Children are told they should walk before they can run but an eight-year-old from Tottenham could read before he could do either.
Joshua Beckford, of Portland Road, could understand the alphabet and point to different colours on a chart when he was ten months old.
At six he started taking classes at the University of Oxford and now dreams of becoming a neurosurgeon.
His father Knox Daniel said he first noticed his son was clever when he was sitting on his lap while on the computer.
He said: “I started telling him what the letters on the keyboard were and I realised that he was remembering and could understand.
“So if I told him to point to a letter he could do it so then we moved on to colours.”
Joshua learned to read fluently by the time he was two and a half and taught himself to touch-type on a computer before he could write using a pencil.
He can speak Japanese, practices medical surgery on a computer simulator and has completed more than 1,000 maths problems.
In 2011 Mr Daniel wanted to challenge Joshua so he wrote to the university to see if it would let him participate in a philosophy course for bright children between the age of eight and 13.
They agreed and Joshua was the youngest student ever accepted and passed with a distinction.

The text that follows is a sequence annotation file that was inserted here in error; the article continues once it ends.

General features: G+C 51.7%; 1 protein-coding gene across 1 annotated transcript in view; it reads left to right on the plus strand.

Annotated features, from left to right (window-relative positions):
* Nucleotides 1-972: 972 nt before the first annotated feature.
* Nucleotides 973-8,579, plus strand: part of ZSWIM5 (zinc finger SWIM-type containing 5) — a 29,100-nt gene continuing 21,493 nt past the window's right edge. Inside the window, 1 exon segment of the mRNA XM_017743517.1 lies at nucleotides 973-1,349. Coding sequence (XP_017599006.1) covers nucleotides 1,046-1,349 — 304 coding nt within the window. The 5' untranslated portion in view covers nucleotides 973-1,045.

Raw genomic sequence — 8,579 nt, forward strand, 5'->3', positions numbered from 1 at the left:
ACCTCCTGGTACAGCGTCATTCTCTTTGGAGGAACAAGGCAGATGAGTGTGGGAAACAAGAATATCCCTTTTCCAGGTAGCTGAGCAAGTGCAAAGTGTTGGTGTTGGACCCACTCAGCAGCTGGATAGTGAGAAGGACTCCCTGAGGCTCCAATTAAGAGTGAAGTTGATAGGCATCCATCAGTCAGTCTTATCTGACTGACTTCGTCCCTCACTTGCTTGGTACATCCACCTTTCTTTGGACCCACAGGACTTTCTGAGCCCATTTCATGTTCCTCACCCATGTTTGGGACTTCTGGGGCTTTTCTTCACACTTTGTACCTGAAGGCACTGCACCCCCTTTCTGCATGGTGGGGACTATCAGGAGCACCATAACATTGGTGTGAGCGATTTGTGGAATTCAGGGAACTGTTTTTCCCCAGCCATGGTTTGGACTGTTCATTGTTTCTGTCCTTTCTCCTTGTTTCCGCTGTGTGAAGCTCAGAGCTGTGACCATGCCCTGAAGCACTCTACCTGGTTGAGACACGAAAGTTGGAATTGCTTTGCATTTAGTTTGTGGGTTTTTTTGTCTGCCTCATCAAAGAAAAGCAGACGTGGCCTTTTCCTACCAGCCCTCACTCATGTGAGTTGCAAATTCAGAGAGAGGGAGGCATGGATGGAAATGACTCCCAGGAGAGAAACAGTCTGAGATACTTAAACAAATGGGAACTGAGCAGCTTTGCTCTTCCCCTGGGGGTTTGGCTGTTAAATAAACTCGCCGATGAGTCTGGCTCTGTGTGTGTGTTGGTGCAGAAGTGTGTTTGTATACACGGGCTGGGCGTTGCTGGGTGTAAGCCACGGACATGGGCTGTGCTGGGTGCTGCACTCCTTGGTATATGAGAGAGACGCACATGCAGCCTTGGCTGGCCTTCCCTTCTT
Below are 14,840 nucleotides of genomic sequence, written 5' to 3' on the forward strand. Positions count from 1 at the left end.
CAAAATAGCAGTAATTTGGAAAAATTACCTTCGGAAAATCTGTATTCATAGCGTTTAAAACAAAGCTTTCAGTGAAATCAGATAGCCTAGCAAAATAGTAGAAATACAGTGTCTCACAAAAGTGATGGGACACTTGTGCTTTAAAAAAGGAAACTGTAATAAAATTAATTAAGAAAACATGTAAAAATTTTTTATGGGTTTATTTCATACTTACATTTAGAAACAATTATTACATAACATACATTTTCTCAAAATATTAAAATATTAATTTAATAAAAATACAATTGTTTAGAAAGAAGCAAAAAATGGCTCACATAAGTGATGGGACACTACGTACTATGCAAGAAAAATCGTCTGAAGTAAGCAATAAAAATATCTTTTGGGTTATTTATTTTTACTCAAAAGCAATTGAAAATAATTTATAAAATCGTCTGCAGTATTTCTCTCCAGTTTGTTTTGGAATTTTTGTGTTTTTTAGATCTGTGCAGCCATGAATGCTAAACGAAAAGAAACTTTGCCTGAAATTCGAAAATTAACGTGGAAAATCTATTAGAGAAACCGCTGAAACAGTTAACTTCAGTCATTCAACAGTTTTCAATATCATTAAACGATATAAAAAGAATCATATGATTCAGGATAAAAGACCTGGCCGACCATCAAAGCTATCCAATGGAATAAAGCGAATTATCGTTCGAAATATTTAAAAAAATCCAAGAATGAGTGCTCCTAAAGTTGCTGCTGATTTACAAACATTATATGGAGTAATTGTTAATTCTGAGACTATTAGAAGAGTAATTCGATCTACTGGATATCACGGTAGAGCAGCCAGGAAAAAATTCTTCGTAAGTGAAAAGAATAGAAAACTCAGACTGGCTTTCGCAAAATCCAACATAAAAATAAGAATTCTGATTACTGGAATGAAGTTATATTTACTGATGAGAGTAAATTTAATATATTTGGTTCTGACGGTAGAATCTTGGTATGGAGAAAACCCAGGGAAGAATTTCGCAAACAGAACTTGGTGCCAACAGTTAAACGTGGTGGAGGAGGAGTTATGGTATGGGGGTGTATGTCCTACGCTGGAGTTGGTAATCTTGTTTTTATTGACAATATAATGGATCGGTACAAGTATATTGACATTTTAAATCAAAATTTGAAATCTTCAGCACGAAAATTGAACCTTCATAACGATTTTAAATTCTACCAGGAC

Mr Daniel said he no longer notices that his son is different and just seems like a normal eight-year-old.
He said: “It can be a bit of challenge because sometimes he asks so many questions.
“The other day he asked me “Is infinity an odd or an even number?” and obviously I had no idea.
“Most of the time I don’t notice his intelligence because he is just Joshua to us.”
The eight-year-old was recently diagnosed with high functioning autism which means that along with other symptoms of the condition he is also very intelligent.
His father said: “Because he is autistic he can be a bit difficult sometimes.
“He doesn’t like loud noises and always walks on tip toes and he always eats from the same plate, using the same cutlery, and drinks from the same cup.
“Also he doesn’t like children his own age and only like teenagers and adults.”
Mr Daniel has joined support groups for people with autistic children.